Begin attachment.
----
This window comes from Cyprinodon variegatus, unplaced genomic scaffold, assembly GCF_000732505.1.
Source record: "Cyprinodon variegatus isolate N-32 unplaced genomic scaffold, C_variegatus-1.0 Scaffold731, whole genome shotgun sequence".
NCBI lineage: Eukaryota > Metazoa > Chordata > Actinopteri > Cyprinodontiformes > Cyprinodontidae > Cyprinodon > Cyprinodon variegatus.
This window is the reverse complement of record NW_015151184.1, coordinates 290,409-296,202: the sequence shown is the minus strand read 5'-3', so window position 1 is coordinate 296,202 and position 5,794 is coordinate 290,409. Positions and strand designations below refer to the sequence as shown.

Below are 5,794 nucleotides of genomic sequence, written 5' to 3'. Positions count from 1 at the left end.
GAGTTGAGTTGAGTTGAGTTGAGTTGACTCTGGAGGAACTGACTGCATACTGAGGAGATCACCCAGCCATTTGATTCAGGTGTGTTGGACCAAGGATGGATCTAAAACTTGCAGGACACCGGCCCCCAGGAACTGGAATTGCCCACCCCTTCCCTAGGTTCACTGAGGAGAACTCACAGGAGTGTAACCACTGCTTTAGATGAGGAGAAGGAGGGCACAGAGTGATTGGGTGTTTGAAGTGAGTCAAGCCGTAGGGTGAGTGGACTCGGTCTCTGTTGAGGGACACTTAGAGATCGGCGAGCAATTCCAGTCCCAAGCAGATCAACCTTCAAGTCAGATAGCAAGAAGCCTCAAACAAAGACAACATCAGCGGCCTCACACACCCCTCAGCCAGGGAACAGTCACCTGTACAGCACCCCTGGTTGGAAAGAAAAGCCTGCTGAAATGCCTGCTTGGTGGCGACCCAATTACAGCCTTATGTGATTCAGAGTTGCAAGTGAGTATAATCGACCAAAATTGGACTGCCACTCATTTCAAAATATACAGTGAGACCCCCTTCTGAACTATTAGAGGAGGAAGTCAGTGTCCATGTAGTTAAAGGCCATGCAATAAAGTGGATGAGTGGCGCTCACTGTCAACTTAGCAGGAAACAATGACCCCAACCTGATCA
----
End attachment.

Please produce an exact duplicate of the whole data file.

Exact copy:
This window comes from Cyprinodon variegatus, unplaced genomic scaffold, assembly GCF_000732505.1.
Source record: "Cyprinodon variegatus isolate N-32 unplaced genomic scaffold, C_variegatus-1.0 Scaffold731, whole genome shotgun sequence".
NCBI lineage: Eukaryota > Metazoa > Chordata > Actinopteri > Cyprinodontiformes > Cyprinodontidae > Cyprinodon > Cyprinodon variegatus.
This window is the reverse complement of record NW_015151184.1, coordinates 290,409-296,202: the sequence shown is the minus strand read 5'-3', so window position 1 is coordinate 296,202 and position 5,794 is coordinate 290,409. Positions and strand designations below refer to the sequence as shown.

Below are 5,794 nucleotides of genomic sequence, written 5' to 3'. Positions count from 1 at the left end.
GAGTTGAGTTGAGTTGAGTTGAGTTGACTCTGGAGGAACTGACTGCATACTGAGGAGATCACCCAGCCATTTGATTCAGGTGTGTTGGACCAAGGATGGATCTAAAACTTGCAGGACACCGGCCCCCAGGAACTGGAATTGCCCACCCCTTCCCTAGGTTCACTGAGGAGAACTCACAGGAGTGTAACCACTGCTTTAGATGAGGAGAAGGAGGGCACAGAGTGATTGGGTGTTTGAAGTGAGTCAAGCCGTAGGGTGAGTGGACTCGGTCTCTGTTGAGGGACACTTAGAGATCGGCGAGCAATTCCAGTCCCAAGCAGATCAACCTTCAAGTCAGATAGCAAGAAGCCTCAAACAAAGACAACATCAGCGGCCTCACACACCCCTCAGCCAGGGAACAGTCACCTGTACAGCACCCCTGGTTGGAAAGAAAAGCCTGCTGAAATGCCTGCTTGGTGGCGACCCAATTACAGCCTTATGTGATTCAGAGTTGCAAGTGAGTATAATCGACCAAAATTGGACTGCCACTCATTTCAAAATATACAGTGAGACCCCCTTCTGAACTATTAGAGGAGGAAGTCAGTGTCCATGTAGTTAAAGGCCATGCAATAAAGTGGATGAGTGGCGCTCACTGTCAACTTAGCAGGAAACAATGACCCCAACCTGATCA